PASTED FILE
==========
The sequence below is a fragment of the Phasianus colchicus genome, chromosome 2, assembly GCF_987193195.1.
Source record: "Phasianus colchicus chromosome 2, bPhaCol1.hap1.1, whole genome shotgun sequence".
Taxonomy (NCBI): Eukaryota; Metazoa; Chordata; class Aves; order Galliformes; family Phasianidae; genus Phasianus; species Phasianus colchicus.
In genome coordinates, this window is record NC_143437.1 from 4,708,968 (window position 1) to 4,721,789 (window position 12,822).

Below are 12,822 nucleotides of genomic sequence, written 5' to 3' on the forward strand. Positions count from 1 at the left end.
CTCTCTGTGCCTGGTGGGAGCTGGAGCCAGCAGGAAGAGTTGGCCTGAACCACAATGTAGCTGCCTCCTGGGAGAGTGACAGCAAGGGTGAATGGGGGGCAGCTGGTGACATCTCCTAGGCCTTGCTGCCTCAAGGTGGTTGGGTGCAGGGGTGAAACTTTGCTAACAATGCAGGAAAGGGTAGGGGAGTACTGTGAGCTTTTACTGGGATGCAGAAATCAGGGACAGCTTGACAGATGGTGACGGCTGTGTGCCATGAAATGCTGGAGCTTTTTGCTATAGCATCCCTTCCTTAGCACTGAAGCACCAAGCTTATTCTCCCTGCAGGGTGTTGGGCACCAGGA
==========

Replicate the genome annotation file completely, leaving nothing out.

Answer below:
The sequence below is a fragment of the Phasianus colchicus genome, chromosome 2, assembly GCF_987193195.1.
Source record: "Phasianus colchicus chromosome 2, bPhaCol1.hap1.1, whole genome shotgun sequence".
Taxonomy (NCBI): Eukaryota; Metazoa; Chordata; class Aves; order Galliformes; family Phasianidae; genus Phasianus; species Phasianus colchicus.
In genome coordinates, this window is record NC_143437.1 from 4,708,968 (window position 1) to 4,721,789 (window position 12,822).

Below are 12,822 nucleotides of genomic sequence, written 5' to 3' on the forward strand. Positions count from 1 at the left end.
CTCTCTGTGCCTGGTGGGAGCTGGAGCCAGCAGGAAGAGTTGGCCTGAACCACAATGTAGCTGCCTCCTGGGAGAGTGACAGCAAGGGTGAATGGGGGGCAGCTGGTGACATCTCCTAGGCCTTGCTGCCTCAAGGTGGTTGGGTGCAGGGGTGAAACTTTGCTAACAATGCAGGAAAGGGTAGGGGAGTACTGTGAGCTTTTACTGGGATGCAGAAATCAGGGACAGCTTGACAGATGGTGACGGCTGTGTGCCATGAAATGCTGGAGCTTTTTGCTATAGCATCCCTTCCTTAGCACTGAAGCACCAAGCTTATTCTCCCTGCAGGGTGTTGGGCACCAGGA